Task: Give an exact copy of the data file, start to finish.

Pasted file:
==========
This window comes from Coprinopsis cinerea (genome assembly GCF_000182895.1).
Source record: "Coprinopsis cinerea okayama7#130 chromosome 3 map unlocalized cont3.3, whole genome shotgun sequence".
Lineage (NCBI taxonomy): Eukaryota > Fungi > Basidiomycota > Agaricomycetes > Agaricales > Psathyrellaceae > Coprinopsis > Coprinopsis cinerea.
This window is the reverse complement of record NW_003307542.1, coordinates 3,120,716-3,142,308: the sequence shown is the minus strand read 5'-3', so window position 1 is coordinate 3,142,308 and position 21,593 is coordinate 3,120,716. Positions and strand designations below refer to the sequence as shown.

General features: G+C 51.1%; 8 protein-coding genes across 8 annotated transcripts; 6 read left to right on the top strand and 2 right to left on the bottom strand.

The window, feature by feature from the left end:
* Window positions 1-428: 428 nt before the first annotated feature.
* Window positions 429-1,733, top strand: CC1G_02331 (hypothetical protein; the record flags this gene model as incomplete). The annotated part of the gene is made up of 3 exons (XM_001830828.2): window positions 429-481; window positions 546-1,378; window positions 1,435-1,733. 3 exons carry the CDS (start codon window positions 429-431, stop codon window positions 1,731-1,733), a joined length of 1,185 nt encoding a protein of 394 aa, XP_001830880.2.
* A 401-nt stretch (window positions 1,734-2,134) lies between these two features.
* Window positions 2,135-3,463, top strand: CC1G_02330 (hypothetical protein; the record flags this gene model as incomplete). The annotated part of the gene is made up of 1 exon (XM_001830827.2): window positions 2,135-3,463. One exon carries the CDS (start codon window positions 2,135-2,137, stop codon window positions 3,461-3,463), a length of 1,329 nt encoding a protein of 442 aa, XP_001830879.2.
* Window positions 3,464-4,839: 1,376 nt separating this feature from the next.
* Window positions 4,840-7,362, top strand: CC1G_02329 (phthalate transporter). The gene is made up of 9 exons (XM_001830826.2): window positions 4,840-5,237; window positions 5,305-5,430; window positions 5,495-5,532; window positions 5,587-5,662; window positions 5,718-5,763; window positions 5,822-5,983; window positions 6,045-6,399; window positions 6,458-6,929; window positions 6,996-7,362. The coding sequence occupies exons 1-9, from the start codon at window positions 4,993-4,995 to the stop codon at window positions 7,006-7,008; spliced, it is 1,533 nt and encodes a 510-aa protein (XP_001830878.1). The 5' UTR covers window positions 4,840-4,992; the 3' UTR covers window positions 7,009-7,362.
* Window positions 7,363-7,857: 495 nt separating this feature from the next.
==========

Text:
This window comes from Coprinopsis cinerea (genome assembly GCF_000182895.1).
Source record: "Coprinopsis cinerea okayama7#130 chromosome 3 map unlocalized cont3.3, whole genome shotgun sequence".
Lineage (NCBI taxonomy): Eukaryota > Fungi > Basidiomycota > Agaricomycetes > Agaricales > Psathyrellaceae > Coprinopsis > Coprinopsis cinerea.
This window is the reverse complement of record NW_003307542.1, coordinates 3,120,716-3,142,308: the sequence shown is the minus strand read 5'-3', so window position 1 is coordinate 3,142,308 and position 21,593 is coordinate 3,120,716. Positions and strand designations below refer to the sequence as shown.

General features: G+C 51.1%; 8 protein-coding genes across 8 annotated transcripts; 6 read left to right on the top strand and 2 right to left on the bottom strand.

The window, feature by feature from the left end:
* Window positions 1-428: 428 nt before the first annotated feature.
* Window positions 429-1,733, top strand: CC1G_02331 (hypothetical protein; the record flags this gene model as incomplete). The annotated part of the gene is made up of 3 exons (XM_001830828.2): window positions 429-481; window positions 546-1,378; window positions 1,435-1,733. 3 exons carry the CDS (start codon window positions 429-431, stop codon window positions 1,731-1,733), a joined length of 1,185 nt encoding a protein of 394 aa, XP_001830880.2.
* A 401-nt stretch (window positions 1,734-2,134) lies between these two features.
* Window positions 2,135-3,463, top strand: CC1G_02330 (hypothetical protein; the record flags this gene model as incomplete). The annotated part of the gene is made up of 1 exon (XM_001830827.2): window positions 2,135-3,463. One exon carries the CDS (start codon window positions 2,135-2,137, stop codon window positions 3,461-3,463), a length of 1,329 nt encoding a protein of 442 aa, XP_001830879.2.
* Window positions 3,464-4,839: 1,376 nt separating this feature from the next.
* Window positions 4,840-7,362, top strand: CC1G_02329 (phthalate transporter). The gene is made up of 9 exons (XM_001830826.2): window positions 4,840-5,237; window positions 5,305-5,430; window positions 5,495-5,532; window positions 5,587-5,662; window positions 5,718-5,763; window positions 5,822-5,983; window positions 6,045-6,399; window positions 6,458-6,929; window positions 6,996-7,362. The coding sequence occupies exons 1-9, from the start codon at window positions 4,993-4,995 to the stop codon at window positions 7,006-7,008; spliced, it is 1,533 nt and encodes a 510-aa protein (XP_001830878.1). The 5' UTR covers window positions 4,840-4,992; the 3' UTR covers window positions 7,009-7,362.
* Window positions 7,363-7,857: 495 nt separating this feature from the next.